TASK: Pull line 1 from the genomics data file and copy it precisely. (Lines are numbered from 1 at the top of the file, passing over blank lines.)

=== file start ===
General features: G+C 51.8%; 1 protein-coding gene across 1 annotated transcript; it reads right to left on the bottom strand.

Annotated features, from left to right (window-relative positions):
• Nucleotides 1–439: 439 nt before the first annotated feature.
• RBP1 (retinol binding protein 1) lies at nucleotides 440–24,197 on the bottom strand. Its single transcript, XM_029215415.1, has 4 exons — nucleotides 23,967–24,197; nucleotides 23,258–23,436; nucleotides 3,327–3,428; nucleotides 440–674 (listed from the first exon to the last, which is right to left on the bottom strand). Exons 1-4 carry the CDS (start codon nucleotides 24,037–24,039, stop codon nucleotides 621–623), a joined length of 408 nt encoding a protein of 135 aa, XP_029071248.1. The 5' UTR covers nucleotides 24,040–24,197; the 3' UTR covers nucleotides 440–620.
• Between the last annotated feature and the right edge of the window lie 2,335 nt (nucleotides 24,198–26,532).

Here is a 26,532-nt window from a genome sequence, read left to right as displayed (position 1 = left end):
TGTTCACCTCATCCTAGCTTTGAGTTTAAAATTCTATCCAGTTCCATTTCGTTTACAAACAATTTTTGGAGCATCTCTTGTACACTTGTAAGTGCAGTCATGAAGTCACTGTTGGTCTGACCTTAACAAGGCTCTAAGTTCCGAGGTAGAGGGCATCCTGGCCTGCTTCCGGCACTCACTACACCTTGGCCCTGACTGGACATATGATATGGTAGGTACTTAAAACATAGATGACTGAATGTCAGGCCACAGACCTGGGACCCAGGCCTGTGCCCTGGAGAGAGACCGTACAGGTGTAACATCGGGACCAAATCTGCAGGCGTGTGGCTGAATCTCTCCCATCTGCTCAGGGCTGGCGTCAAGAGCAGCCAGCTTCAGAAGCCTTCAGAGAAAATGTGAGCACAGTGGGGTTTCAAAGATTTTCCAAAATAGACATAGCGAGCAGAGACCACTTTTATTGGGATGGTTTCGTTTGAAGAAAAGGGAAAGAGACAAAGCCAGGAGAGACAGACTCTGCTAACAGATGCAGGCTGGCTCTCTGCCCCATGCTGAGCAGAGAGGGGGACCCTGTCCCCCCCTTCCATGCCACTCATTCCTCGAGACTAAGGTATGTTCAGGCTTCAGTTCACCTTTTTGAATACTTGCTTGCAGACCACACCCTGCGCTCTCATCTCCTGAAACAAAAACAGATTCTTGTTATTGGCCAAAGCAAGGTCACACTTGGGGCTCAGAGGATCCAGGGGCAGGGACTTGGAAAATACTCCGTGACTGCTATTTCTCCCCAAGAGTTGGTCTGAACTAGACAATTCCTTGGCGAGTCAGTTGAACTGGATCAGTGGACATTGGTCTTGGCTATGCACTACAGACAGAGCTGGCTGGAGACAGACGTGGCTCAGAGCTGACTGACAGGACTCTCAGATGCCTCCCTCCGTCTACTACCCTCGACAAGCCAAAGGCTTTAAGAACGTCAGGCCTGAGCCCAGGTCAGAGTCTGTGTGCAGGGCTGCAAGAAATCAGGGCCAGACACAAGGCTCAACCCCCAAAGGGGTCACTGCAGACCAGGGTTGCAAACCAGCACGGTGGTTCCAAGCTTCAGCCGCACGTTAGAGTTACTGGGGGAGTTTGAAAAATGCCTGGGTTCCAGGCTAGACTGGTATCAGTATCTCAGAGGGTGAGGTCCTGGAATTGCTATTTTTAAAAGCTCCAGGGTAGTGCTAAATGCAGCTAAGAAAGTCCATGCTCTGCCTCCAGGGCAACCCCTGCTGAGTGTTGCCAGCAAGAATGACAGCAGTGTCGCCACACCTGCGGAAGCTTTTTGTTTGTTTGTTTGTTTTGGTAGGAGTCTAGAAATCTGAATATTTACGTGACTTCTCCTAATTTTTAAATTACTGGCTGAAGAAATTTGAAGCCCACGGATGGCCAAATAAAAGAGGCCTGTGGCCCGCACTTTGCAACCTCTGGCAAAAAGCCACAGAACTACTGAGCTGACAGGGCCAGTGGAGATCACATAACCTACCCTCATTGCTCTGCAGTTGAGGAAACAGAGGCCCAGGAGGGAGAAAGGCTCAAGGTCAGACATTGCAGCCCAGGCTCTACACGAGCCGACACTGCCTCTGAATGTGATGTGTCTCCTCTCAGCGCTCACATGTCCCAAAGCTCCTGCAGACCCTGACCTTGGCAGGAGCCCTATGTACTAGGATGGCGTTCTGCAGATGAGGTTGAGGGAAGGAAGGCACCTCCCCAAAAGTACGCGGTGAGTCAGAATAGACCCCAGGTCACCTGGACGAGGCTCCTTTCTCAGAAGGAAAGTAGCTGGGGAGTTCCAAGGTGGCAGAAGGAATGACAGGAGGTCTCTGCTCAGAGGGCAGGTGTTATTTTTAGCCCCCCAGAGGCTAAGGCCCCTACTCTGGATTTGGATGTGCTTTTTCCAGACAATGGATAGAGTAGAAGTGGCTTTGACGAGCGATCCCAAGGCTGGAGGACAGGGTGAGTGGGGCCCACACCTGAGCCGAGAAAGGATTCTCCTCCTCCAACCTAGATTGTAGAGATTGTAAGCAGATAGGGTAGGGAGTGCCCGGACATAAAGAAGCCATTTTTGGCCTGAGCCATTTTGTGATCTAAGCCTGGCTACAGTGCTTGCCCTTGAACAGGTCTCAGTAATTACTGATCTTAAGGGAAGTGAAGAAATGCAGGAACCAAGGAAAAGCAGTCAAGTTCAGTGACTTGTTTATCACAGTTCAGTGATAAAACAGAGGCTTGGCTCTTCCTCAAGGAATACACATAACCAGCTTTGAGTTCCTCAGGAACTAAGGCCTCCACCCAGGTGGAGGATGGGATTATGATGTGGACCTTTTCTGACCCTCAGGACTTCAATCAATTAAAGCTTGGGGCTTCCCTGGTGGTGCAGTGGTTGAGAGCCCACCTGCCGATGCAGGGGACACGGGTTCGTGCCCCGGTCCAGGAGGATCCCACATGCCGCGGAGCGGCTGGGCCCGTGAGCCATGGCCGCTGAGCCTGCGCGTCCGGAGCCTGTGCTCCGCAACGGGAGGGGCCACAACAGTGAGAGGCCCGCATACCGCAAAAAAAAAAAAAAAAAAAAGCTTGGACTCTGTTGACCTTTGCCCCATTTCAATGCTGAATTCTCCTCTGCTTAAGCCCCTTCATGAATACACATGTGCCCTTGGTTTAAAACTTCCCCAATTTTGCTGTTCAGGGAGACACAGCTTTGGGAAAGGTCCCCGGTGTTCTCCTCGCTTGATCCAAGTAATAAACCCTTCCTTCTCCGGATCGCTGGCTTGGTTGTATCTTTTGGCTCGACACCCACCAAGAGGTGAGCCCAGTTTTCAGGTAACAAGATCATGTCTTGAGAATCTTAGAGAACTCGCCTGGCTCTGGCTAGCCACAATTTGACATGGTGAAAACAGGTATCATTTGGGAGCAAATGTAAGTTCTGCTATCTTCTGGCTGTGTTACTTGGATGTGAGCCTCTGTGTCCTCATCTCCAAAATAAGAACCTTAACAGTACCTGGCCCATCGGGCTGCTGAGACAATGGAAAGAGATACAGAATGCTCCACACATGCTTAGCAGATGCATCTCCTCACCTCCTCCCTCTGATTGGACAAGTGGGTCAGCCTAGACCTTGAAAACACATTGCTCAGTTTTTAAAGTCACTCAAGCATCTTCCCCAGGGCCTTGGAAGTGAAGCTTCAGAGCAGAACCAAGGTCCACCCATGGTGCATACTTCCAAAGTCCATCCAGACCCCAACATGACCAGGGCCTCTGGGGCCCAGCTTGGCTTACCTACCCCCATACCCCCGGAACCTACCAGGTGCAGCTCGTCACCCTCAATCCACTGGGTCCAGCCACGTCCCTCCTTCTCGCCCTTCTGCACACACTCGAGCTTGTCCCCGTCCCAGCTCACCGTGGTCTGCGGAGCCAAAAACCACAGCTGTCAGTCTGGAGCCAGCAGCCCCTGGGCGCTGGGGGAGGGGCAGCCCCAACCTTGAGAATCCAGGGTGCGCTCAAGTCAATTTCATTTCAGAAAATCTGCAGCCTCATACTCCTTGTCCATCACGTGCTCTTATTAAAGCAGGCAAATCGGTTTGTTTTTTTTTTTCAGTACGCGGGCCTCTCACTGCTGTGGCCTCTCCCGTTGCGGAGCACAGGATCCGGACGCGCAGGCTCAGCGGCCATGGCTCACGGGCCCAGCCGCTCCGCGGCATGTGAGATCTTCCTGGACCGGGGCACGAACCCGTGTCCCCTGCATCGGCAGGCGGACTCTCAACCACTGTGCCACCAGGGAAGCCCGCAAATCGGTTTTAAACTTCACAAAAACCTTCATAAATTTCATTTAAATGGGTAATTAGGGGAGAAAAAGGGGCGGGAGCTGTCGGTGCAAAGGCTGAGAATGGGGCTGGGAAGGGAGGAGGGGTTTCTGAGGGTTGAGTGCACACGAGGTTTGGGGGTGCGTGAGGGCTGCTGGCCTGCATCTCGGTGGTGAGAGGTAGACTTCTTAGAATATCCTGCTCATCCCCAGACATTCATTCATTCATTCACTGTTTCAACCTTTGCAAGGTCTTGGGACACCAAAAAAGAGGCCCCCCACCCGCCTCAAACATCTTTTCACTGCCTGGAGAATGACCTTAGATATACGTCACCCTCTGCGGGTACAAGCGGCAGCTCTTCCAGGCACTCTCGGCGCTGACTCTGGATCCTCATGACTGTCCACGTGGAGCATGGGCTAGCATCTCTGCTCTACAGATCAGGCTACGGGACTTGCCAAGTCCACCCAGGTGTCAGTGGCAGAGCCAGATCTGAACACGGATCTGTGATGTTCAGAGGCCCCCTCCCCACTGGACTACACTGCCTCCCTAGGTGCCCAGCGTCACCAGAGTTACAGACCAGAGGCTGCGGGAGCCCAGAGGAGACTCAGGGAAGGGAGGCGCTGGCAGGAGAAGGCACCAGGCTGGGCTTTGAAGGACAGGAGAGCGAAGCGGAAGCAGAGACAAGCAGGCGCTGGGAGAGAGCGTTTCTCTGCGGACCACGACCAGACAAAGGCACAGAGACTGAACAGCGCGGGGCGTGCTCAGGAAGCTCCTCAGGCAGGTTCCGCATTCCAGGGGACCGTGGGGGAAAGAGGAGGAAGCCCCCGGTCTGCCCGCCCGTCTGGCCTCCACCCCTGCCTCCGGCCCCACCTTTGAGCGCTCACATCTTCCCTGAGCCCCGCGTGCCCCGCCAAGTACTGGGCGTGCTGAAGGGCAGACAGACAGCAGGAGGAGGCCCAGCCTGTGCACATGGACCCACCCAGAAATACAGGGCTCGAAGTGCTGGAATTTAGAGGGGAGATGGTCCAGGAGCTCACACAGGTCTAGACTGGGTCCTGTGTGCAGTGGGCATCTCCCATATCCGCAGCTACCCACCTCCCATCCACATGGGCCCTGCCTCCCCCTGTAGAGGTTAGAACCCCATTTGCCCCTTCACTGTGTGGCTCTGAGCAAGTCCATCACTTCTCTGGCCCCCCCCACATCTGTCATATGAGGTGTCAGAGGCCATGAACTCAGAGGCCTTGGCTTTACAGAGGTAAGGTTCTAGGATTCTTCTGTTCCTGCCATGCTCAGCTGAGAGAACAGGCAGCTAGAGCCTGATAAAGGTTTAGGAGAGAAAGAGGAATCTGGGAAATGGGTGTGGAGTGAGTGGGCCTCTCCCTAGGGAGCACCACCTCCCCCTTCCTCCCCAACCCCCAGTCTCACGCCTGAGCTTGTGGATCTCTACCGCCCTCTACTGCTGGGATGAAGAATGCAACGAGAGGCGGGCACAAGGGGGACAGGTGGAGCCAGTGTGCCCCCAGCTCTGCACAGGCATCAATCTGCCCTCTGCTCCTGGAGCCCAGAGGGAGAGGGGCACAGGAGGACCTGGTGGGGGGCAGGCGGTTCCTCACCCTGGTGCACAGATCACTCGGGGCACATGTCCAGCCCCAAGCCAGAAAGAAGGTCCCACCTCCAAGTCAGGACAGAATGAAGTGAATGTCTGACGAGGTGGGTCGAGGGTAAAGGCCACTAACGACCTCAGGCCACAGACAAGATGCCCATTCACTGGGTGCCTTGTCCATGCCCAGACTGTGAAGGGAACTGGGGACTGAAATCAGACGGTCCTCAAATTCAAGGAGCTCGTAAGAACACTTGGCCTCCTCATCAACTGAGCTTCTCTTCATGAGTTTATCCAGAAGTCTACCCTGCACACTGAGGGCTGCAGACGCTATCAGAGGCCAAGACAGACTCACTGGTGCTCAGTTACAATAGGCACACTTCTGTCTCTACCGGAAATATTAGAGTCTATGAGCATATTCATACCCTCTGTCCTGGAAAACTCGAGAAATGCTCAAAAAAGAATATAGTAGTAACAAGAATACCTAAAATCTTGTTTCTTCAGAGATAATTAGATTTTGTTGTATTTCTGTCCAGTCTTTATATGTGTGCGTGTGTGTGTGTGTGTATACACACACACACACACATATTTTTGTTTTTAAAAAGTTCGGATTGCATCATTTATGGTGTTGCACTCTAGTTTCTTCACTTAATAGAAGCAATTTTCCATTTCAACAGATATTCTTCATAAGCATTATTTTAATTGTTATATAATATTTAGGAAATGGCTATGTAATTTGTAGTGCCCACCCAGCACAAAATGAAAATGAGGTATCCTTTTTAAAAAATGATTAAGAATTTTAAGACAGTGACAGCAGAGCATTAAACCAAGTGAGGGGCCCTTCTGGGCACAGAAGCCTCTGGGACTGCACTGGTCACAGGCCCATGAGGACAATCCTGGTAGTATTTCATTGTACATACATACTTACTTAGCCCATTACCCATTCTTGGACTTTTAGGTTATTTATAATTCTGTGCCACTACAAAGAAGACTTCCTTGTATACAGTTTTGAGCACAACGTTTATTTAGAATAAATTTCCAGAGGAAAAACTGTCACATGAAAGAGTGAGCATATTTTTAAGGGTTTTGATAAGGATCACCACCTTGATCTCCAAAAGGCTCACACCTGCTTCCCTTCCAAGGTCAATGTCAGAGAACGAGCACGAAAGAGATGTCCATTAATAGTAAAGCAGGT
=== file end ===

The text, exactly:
General features: G+C 51.8%; 1 protein-coding gene across 1 annotated transcript; it reads right to left on the bottom strand.